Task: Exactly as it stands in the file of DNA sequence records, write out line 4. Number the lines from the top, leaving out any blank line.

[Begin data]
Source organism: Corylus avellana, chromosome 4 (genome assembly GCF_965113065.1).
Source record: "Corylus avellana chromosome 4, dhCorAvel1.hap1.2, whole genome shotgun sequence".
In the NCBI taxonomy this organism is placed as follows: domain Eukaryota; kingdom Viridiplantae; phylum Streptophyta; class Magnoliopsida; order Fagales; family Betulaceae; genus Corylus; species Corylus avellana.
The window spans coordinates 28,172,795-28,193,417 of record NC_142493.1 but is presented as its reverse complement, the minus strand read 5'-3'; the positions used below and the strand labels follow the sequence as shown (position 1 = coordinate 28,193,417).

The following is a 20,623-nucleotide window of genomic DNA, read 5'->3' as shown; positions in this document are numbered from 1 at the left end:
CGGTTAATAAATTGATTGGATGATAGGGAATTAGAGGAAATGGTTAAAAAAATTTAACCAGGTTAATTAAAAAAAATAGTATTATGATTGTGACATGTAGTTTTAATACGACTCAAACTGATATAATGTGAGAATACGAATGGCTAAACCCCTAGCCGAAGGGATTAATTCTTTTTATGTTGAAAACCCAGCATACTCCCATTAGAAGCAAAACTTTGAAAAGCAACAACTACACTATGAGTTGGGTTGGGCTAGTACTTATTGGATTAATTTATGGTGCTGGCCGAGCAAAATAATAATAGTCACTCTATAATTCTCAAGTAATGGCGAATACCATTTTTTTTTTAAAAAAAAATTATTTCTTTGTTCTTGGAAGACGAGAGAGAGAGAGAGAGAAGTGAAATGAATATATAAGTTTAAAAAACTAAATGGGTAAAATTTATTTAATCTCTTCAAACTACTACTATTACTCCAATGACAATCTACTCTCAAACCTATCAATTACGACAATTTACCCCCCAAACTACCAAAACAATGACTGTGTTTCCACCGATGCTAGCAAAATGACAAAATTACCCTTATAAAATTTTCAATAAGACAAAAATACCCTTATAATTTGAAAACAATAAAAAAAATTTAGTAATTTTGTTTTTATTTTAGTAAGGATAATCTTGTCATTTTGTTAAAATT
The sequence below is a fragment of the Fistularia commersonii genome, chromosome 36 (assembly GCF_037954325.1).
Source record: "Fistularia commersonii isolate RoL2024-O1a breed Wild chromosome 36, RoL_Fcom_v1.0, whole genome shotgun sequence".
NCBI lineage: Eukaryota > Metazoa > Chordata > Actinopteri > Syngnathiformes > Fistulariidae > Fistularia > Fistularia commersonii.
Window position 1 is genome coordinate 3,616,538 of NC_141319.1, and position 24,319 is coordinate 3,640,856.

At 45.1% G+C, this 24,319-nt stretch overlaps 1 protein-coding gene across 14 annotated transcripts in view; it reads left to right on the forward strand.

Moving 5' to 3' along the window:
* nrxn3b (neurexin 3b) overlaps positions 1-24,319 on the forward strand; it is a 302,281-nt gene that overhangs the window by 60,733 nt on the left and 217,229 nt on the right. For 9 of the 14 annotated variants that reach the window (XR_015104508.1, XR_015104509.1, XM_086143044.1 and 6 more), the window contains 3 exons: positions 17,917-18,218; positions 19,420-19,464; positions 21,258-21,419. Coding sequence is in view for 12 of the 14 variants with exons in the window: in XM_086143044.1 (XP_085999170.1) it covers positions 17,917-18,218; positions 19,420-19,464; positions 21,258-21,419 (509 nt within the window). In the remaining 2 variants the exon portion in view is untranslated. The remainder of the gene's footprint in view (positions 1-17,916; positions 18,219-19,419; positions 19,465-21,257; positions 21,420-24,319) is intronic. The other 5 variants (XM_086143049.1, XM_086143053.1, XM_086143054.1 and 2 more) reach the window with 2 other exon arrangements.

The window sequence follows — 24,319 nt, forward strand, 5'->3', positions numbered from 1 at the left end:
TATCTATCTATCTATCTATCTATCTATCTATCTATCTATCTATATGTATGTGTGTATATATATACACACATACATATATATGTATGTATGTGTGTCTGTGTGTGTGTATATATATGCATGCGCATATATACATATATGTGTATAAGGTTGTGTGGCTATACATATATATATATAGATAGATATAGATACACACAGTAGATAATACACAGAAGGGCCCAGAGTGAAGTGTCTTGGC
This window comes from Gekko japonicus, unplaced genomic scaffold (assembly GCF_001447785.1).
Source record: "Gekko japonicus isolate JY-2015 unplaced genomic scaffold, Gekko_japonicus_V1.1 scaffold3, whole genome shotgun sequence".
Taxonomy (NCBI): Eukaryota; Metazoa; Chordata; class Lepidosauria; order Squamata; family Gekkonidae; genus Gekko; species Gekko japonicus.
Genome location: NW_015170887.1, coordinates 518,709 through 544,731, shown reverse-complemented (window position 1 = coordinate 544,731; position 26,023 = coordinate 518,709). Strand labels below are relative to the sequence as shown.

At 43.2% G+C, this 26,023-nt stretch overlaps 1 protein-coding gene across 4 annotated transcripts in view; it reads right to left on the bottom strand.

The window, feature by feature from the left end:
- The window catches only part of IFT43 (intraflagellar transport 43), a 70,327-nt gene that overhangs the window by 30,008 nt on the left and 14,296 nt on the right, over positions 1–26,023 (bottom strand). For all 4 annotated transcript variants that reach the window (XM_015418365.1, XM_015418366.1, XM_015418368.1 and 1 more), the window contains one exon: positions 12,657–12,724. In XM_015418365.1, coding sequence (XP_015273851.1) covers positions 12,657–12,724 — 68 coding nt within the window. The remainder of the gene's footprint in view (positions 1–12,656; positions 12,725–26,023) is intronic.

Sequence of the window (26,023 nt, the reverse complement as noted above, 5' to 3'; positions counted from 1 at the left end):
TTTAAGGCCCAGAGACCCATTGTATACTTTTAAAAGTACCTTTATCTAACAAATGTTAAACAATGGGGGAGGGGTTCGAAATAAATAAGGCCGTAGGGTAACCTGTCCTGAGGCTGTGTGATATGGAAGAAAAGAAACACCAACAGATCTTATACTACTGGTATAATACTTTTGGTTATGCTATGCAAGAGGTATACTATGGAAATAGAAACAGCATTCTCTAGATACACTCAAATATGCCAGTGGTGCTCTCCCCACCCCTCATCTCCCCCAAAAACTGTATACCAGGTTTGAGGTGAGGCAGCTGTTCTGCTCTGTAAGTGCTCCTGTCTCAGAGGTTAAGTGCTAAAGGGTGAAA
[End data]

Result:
The window spans coordinates 28,172,795-28,193,417 of record NC_142493.1 but is presented as its reverse complement, the minus strand read 5'-3'; the positions used below and the strand labels follow the sequence as shown (position 1 = coordinate 28,193,417).